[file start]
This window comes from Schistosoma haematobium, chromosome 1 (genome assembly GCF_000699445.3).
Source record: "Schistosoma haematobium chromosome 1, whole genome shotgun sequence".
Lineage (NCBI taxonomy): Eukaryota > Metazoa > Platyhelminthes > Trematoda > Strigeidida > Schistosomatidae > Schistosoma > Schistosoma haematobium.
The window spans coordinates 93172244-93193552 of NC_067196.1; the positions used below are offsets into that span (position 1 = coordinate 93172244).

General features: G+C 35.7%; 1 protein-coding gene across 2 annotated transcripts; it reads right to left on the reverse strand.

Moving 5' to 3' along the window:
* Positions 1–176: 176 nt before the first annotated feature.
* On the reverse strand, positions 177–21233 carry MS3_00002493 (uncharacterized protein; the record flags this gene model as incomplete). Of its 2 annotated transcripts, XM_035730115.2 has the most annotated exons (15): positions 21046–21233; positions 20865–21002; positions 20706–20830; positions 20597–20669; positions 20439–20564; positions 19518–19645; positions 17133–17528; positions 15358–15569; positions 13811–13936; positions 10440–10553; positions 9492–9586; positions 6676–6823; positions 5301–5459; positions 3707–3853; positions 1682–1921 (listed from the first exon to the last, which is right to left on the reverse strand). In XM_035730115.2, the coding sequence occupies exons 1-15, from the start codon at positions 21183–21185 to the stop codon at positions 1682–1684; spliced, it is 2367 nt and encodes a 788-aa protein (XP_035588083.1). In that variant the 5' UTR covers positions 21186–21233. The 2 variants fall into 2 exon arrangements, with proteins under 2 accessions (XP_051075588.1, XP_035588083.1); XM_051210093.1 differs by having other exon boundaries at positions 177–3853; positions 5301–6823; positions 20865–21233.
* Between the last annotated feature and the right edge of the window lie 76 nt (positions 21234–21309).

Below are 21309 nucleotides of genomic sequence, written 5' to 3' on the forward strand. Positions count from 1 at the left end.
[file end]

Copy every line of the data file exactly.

This window comes from Schistosoma haematobium, chromosome 1 (genome assembly GCF_000699445.3).
Source record: "Schistosoma haematobium chromosome 1, whole genome shotgun sequence".
Lineage (NCBI taxonomy): Eukaryota > Metazoa > Platyhelminthes > Trematoda > Strigeidida > Schistosomatidae > Schistosoma > Schistosoma haematobium.
The window spans coordinates 93172244-93193552 of NC_067196.1; the positions used below are offsets into that span (position 1 = coordinate 93172244).

General features: G+C 35.7%; 1 protein-coding gene across 2 annotated transcripts; it reads right to left on the reverse strand.

Moving 5' to 3' along the window:
* Positions 1–176: 176 nt before the first annotated feature.
* On the reverse strand, positions 177–21233 carry MS3_00002493 (uncharacterized protein; the record flags this gene model as incomplete). Of its 2 annotated transcripts, XM_035730115.2 has the most annotated exons (15): positions 21046–21233; positions 20865–21002; positions 20706–20830; positions 20597–20669; positions 20439–20564; positions 19518–19645; positions 17133–17528; positions 15358–15569; positions 13811–13936; positions 10440–10553; positions 9492–9586; positions 6676–6823; positions 5301–5459; positions 3707–3853; positions 1682–1921 (listed from the first exon to the last, which is right to left on the reverse strand). In XM_035730115.2, the coding sequence occupies exons 1-15, from the start codon at positions 21183–21185 to the stop codon at positions 1682–1684; spliced, it is 2367 nt and encodes a 788-aa protein (XP_035588083.1). In that variant the 5' UTR covers positions 21186–21233. The 2 variants fall into 2 exon arrangements, with proteins under 2 accessions (XP_051075588.1, XP_035588083.1); XM_051210093.1 differs by having other exon boundaries at positions 177–3853; positions 5301–6823; positions 20865–21233.
* Between the last annotated feature and the right edge of the window lie 76 nt (positions 21234–21309).

Below are 21309 nucleotides of genomic sequence, written 5' to 3' on the forward strand. Positions count from 1 at the left end.